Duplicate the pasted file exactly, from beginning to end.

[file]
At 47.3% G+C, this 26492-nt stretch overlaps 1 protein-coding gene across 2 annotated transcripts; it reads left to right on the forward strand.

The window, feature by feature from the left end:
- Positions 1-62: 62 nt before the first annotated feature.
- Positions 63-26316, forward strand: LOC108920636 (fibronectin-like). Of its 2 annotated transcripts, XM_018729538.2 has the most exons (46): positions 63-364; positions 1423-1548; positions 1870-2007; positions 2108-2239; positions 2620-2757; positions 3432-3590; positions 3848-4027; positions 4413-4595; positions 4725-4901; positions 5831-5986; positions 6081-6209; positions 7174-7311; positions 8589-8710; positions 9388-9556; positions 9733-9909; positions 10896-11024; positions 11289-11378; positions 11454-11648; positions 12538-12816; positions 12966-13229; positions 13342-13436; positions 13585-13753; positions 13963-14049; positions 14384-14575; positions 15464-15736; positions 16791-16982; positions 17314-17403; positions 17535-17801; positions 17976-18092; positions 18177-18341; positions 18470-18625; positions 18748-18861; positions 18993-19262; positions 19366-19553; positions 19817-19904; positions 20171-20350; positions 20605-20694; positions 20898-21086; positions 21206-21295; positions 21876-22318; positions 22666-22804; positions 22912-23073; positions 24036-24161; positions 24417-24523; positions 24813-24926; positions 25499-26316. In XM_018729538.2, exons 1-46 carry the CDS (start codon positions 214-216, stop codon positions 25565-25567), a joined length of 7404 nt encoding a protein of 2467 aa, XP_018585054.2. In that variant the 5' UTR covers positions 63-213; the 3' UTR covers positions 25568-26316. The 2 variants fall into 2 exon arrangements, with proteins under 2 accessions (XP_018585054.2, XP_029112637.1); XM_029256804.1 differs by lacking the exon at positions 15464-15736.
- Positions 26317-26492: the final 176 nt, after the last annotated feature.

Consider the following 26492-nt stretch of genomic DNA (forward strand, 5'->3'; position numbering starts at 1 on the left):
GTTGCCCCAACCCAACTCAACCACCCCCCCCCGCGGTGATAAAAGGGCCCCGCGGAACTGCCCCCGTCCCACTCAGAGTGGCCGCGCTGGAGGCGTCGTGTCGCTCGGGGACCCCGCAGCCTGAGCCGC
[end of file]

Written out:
At 47.3% G+C, this 26492-nt stretch overlaps 1 protein-coding gene across 2 annotated transcripts; it reads left to right on the forward strand.

The window, feature by feature from the left end:
- Positions 1-62: 62 nt before the first annotated feature.
- Positions 63-26316, forward strand: LOC108920636 (fibronectin-like). Of its 2 annotated transcripts, XM_018729538.2 has the most exons (46): positions 63-364; positions 1423-1548; positions 1870-2007; positions 2108-2239; positions 2620-2757; positions 3432-3590; positions 3848-4027; positions 4413-4595; positions 4725-4901; positions 5831-5986; positions 6081-6209; positions 7174-7311; positions 8589-8710; positions 9388-9556; positions 9733-9909; positions 10896-11024; positions 11289-11378; positions 11454-11648; positions 12538-12816; positions 12966-13229; positions 13342-13436; positions 13585-13753; positions 13963-14049; positions 14384-14575; positions 15464-15736; positions 16791-16982; positions 17314-17403; positions 17535-17801; positions 17976-18092; positions 18177-18341; positions 18470-18625; positions 18748-18861; positions 18993-19262; positions 19366-19553; positions 19817-19904; positions 20171-20350; positions 20605-20694; positions 20898-21086; positions 21206-21295; positions 21876-22318; positions 22666-22804; positions 22912-23073; positions 24036-24161; positions 24417-24523; positions 24813-24926; positions 25499-26316. In XM_018729538.2, exons 1-46 carry the CDS (start codon positions 214-216, stop codon positions 25565-25567), a joined length of 7404 nt encoding a protein of 2467 aa, XP_018585054.2. In that variant the 5' UTR covers positions 63-213; the 3' UTR covers positions 25568-26316. The 2 variants fall into 2 exon arrangements, with proteins under 2 accessions (XP_018585054.2, XP_029112637.1); XM_029256804.1 differs by lacking the exon at positions 15464-15736.
- Positions 26317-26492: the final 176 nt, after the last annotated feature.

Consider the following 26492-nt stretch of genomic DNA (forward strand, 5'->3'; position numbering starts at 1 on the left):
GTTGCCCCAACCCAACTCAACCACCCCCCCCCGCGGTGATAAAAGGGCCCCGCGGAACTGCCCCCGTCCCACTCAGAGTGGCCGCGCTGGAGGCGTCGTGTCGCTCGGGGACCCCGCAGCCTGAGCCGC